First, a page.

Lewis : AchillesAchilles, Ăchilles, is, m., = Ἀχιλλεύς (poet., after the manner of the Gr. Nom., Achilleus, trisyl., Inscr. Grut. 669, 6.—Gen. Achillei, quadrisyl., Hor. C. 1, 15, 34; id. Epod. 17, 14; and Achilli, as Neocli, Lacydi from Neocles, Lacydes, Plaut. Bacch. 4, 9, 14; Verg. A. 3, 87; cf. Val. Prob. 1468 P.—Acc. Achillĕa, Luc. 10, 523.—Voc. Achille, Prop. 4, 11, 40.—Abl. Achilli, Ov. Pont. 3, 3, 43), the celebrated Grecian hero in the Trojan war, distinguished for strength and beauty; son of Peleus, king of Thessaly, and of Thetis, Ov. M. 12 fin. and 13 init.; Stat. Achill. al. In the fine arts, Achilles is represented with hair long and erect, like a mane, a body straight and slender, nostrils ( μυκτῆρες ) distended with courage and pride, and a physical frame throughout noble and powerful, Müll. Arch. § 413.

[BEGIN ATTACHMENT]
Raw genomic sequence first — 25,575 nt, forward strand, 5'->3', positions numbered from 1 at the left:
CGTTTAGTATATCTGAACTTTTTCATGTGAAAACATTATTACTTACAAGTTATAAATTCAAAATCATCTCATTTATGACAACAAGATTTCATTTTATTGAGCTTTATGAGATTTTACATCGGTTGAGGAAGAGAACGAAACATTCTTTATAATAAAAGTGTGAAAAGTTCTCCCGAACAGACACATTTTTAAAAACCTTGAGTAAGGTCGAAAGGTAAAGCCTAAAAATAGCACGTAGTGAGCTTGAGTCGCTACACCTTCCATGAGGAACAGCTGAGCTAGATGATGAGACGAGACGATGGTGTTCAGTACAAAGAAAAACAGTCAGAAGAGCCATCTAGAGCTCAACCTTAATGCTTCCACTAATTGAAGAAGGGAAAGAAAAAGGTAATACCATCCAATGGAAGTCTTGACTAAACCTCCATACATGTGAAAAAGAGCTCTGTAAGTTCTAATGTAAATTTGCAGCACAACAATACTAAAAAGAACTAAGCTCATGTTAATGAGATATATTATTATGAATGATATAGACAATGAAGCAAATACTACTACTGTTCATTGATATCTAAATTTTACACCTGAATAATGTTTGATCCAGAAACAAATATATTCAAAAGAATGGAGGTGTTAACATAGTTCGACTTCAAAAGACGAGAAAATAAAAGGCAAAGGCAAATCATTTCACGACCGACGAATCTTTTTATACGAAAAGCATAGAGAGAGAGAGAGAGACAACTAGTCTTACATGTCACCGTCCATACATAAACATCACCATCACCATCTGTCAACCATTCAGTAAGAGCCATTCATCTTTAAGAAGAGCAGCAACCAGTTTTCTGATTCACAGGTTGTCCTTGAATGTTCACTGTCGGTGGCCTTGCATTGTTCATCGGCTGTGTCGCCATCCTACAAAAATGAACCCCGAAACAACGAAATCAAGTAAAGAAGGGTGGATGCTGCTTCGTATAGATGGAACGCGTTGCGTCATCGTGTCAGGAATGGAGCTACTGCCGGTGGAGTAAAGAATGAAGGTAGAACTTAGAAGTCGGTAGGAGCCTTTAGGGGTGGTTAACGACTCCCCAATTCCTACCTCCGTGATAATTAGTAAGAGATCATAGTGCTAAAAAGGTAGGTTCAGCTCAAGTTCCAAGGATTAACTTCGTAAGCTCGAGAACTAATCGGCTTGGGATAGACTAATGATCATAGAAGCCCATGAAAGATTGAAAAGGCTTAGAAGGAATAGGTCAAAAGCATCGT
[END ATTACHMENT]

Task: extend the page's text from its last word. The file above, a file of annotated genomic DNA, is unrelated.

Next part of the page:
As an appellative, a nandsome and powerful man, Plaut. Mil. 4, 2, 63; Verg. A. 6, 89; Gell. 2, 11.—Hence, Ăchillēus, a, um, adj., Ἀχίλλειος, of or pertaining to Achilles: stirpis Achilleae fastus, Verg. A. 3, 326: manes, Ov. M. 13, 448: statuae, statues like Achilles, Plin. 34, 5, 10: cothurnus, the lofty and grave tragic style (since Achilles was a hero of the early epos and drama): Achilleo conponere verba cothurno, Prop. 3, 32, 41 (Aeschyleo, Müller).—Also, Ăchil-lĭăcus, a, um, Ven. 7, 8, 63.